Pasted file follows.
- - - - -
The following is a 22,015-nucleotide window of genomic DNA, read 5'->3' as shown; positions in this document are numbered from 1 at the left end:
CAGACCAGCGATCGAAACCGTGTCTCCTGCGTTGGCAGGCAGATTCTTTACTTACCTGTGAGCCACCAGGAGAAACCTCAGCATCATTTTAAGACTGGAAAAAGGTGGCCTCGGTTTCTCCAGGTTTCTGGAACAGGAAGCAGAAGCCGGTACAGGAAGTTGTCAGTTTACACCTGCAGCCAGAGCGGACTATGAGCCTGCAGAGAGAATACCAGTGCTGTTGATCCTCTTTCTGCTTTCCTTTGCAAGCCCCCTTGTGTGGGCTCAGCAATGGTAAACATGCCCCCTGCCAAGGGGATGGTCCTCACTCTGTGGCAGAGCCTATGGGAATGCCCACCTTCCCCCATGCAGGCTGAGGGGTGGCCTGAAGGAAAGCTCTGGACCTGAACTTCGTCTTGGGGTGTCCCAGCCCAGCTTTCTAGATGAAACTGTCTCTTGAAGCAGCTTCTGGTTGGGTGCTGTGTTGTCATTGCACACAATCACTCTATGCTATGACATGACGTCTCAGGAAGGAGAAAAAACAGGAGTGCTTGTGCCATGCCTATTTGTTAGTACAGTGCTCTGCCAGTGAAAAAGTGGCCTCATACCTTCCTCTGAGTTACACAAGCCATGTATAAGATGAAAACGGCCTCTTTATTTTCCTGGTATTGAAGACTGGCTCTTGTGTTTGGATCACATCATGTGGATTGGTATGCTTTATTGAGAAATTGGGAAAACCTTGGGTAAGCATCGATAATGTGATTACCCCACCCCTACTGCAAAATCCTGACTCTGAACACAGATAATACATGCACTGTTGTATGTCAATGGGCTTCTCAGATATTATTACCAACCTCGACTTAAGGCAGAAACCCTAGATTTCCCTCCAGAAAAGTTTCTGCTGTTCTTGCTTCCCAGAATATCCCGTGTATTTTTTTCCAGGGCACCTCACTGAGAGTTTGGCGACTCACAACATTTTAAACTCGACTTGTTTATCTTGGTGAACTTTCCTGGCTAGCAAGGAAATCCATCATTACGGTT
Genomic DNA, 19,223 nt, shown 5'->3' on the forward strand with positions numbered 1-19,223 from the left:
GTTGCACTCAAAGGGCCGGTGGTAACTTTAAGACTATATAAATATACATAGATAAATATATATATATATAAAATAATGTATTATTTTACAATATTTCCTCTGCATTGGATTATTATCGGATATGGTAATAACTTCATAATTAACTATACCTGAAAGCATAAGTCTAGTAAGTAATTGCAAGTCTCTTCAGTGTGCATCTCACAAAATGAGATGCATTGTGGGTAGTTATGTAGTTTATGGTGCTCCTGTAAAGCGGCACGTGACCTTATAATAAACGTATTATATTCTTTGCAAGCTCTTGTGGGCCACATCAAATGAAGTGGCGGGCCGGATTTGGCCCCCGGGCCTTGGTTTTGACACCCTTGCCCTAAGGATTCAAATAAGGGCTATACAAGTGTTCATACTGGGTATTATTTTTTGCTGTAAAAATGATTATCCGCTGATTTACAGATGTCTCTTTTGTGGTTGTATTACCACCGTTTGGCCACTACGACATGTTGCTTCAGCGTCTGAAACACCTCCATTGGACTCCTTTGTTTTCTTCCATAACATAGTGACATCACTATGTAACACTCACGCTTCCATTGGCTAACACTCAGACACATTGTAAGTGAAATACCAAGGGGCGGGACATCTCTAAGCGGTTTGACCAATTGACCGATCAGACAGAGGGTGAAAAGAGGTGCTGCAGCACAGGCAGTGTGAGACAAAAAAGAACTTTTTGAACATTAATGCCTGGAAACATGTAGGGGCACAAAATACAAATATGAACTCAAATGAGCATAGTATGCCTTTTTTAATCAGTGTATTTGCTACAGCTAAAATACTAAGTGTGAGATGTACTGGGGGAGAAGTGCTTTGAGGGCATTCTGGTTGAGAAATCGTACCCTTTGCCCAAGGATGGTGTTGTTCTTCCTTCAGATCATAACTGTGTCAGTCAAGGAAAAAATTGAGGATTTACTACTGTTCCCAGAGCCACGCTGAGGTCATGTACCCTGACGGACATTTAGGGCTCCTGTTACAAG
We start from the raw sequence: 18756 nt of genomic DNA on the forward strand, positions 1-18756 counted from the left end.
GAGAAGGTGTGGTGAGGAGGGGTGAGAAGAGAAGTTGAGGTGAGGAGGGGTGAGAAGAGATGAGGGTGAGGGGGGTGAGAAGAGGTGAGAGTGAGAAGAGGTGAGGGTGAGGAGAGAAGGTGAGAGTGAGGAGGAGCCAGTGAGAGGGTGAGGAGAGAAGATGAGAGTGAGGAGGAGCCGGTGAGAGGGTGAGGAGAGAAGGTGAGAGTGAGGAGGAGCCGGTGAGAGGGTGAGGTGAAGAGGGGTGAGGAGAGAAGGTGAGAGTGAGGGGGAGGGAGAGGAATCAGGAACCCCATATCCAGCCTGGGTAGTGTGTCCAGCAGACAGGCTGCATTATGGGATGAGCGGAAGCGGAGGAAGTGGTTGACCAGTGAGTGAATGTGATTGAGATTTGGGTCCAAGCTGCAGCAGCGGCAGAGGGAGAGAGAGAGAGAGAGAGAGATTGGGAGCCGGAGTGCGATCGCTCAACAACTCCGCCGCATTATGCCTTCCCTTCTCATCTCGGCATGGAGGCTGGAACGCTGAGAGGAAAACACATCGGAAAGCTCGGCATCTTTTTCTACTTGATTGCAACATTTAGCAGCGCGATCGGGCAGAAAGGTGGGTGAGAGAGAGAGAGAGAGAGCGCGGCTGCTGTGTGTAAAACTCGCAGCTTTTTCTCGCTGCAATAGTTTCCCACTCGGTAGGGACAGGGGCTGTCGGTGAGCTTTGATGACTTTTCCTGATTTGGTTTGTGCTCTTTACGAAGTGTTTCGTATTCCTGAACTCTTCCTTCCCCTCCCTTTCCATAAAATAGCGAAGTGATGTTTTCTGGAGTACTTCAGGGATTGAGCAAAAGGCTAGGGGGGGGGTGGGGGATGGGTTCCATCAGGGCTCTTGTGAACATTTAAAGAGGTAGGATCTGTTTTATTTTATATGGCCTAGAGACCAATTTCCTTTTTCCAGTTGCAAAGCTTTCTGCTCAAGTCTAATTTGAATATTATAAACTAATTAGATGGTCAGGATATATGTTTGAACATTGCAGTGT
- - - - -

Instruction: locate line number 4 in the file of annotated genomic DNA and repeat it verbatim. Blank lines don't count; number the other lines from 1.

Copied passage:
GTTGCACTCAAAGGGCCGGTGGTAACTTTAAGACTATATAAATATACATAGATAAATATATATATATATAAAATAATGTATTATTTTACAATATTTCCTCTGCATTGGATTATTATCGGATATGGTAATAACTTCATAATTAACTATACCTGAAAGCATAAGTCTAGTAAGTAATTGCAAGTCTCTTCAGTGTGCATCTCACAAAATGAGATGCATTGTGGGTAGTTATGTAGTTTATGGTGCTCCTGTAAAGCGGCACGTGACCTTATAATAAACGTATTATATTCTTTGCAAGCTCTTGTGGGCCACATCAAATGAAGTGGCGGGCCGGATTTGGCCCCCGGGCCTTGGTTTTGACACCCTTGCCCTAAGGATTCAAATAAGGGCTATACAAGTGTTCATACTGGGTATTATTTTTTGCTGTAAAAATGATTATCCGCTGATTTACAGATGTCTCTTTTGTGGTTGTATTACCACCGTTTGGCCACTACGACATGTTGCTTCAGCGTCTGAAACACCTCCATTGGACTCCTTTGTTTTCTTCCATAACATAGTGACATCACTATGTAACACTCACGCTTCCATTGGCTAACACTCAGACACATTGTAAGTGAAATACCAAGGGGCGGGACATCTCTAAGCGGTTTGACCAATTGACCGATCAGACAGAGGGTGAAAAGAGGTGCTGCAGCACAGGCAGTGTGAGACAAAAAAGAACTTTTTGAACATTAATGCCTGGAAACATGTAGGGGCACAAAATACAAATATGAACTCAAATGAGCATAGTATGCCTTTTTTAATCAGTGTATTTGCTACAGCTAAAATACTAAGTGTGAGATGTACTGGGGGAGAAGTGCTTTGAGGGCATTCTGGTTGAGAAATCGTACCCTTTGCCCAAGGATGGTGTTGTTCTTCCTTCAGATCATAACTGTGTCAGTCAAGGAAAAAATTGAGGATTTACTACTGTTCCCAGAGCCACGCTGAGGTCATGTACCCTGACGGACATTTAGGGCTCCTGTTACAAG